If we're going to see terrible people as human beings, we have to treat them humanely. Providing counseling and rehabilitation - programs for healing, growth, and recovery make a lot more sense than archiving evil in prisons and jails, ignoring mental illness, or labeling people as hopeless. Is Josh Brown going to be punished because he sought help? Will we eliminate any possible good this Montana rapist might ever do in his life, because of the atrocities he's committed? That's the Bill Cosby question, right?

If you're like me, it leaves you totally confused. I like black and white. Even in difficult issues, I tend to work until I find a path through the weeds - it might not be perfect; it might even need to be altered a time or two, but it's something, a decision. It doesn't work that way here.

A man raped his own daughter, three times! Certainly he should never, ever, ever have contact with her ever again; his name should never be uttered in her presence, unless she initiates it. I believe she earned that kind of respect and protection by what she's suffered. And Josh Brown is not the kind of person anyone would want to employ - and his bosses should have every right to fire him and no one should feel sorry about it.

At the same time, I believe in redemption. I really do. My faith is built on the idea that love changes people - not often quickly or completely, but I've formed my life around the idea that no one should be written off. It creates a real problem - the old punishment vs consequences problem - which is easy to solve in the abstract, but darn near impossible to even fathom in the reality of people's lives.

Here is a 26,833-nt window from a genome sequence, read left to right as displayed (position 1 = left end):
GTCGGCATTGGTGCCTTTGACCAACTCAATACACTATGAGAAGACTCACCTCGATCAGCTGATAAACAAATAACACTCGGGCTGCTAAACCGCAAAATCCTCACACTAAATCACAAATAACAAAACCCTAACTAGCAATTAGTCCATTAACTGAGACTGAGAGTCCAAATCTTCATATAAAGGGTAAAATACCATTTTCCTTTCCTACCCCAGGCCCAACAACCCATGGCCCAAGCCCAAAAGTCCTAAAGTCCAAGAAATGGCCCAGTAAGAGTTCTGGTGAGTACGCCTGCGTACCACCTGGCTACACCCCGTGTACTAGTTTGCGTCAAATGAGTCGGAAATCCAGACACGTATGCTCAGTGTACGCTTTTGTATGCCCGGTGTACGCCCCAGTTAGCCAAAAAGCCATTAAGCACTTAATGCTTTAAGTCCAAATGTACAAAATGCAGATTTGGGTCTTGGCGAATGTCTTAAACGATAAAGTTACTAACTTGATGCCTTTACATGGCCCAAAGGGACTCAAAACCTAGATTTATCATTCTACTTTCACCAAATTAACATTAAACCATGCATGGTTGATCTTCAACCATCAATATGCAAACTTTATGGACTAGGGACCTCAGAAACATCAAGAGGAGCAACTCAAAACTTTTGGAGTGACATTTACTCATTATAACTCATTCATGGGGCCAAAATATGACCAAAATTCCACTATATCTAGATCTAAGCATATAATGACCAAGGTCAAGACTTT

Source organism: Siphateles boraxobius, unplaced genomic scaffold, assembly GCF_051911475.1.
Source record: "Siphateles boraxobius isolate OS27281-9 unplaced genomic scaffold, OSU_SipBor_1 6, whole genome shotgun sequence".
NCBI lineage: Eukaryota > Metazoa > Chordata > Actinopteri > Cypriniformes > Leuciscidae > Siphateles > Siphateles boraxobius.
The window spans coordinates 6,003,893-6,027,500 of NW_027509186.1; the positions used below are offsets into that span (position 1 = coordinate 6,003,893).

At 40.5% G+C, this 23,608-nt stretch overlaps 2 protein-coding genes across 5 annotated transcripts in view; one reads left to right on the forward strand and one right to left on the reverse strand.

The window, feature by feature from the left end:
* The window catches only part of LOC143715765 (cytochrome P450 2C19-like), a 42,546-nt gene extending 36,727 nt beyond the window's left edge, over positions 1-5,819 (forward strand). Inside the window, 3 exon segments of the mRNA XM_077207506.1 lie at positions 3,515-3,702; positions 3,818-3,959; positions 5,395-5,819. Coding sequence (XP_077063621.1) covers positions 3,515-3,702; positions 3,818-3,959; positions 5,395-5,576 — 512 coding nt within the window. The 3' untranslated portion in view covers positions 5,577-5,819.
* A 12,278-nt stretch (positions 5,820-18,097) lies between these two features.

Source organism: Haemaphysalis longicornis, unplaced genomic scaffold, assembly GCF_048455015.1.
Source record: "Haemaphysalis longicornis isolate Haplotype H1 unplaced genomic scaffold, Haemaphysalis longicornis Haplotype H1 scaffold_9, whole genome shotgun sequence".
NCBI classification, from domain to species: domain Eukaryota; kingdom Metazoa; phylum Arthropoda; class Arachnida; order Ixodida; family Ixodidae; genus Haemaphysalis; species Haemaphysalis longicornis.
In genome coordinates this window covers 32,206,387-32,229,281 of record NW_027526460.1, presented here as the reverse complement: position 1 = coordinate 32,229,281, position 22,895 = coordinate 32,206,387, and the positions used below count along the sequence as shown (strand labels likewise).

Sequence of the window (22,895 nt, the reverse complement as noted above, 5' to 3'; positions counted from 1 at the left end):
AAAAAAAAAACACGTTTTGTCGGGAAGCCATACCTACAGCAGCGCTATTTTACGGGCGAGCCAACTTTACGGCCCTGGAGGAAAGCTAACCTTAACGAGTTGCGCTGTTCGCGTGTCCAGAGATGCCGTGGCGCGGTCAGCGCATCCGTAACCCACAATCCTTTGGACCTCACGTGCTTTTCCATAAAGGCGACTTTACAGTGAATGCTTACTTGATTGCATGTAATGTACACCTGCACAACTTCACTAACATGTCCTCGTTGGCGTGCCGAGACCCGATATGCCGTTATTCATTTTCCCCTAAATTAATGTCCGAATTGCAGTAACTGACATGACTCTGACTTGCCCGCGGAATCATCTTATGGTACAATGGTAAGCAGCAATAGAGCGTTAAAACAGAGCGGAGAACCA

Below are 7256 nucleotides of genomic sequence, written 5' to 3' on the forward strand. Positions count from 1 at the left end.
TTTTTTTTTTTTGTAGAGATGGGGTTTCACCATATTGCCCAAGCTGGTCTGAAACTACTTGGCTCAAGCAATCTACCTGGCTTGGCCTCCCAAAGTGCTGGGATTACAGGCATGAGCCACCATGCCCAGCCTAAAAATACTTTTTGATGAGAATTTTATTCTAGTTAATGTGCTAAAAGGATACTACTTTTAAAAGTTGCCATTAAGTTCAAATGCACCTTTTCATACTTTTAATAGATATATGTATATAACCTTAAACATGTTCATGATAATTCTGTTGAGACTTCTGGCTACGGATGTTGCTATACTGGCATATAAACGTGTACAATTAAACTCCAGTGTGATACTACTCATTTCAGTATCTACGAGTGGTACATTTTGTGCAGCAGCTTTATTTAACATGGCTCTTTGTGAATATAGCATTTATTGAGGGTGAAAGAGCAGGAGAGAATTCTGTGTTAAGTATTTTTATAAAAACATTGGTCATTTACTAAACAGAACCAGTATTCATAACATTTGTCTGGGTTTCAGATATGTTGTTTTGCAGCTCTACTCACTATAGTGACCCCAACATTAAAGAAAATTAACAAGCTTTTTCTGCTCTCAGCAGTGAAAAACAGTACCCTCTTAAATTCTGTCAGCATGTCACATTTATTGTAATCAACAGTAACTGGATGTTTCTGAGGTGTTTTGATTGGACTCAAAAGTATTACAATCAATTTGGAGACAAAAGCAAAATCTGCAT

How do we separate our need for revenge and dehumanization, for distance and escape, from the very real responsibility we have as a society to ensure people don't escape the consequences of their actions. We long to shelter and shield innocent others from the consequences of the guilty, but it's rarely that simple. The pain we inflict on one person necessarily radiates to others - many others - for whom it was never intended.

That is the reality of life.

I'm not going to take a "position" on either of these two issues I brought up - other than to say I think we'd all be wise to consider every perspective with care and genuine concern. I don't think this judge is just trying to let a rapist off; I don't think it's necessarily undue compassion (the way it probably was for that Stanford athlete) - at the same time, it's real hard for me to call what the judge did "right." It's courageous and it flies in the face of what society expects.

Of course, as in any public event, there are a lot of details we don't know that are pretty core to making a learned opinion. And as much as these travesties compel us to speak, act, and react, we can never be in the position of those actually involved. We will never understand or fully appreciate the context. I'd just like for us to consider what our reactions say about what is important to us. I'd like to suggest that perhaps we expand that definition of "important" influences beyond those emotions which immediately spring to mind.

Life is difficult. Life is complex. Life is messy. But, man, is life worth it.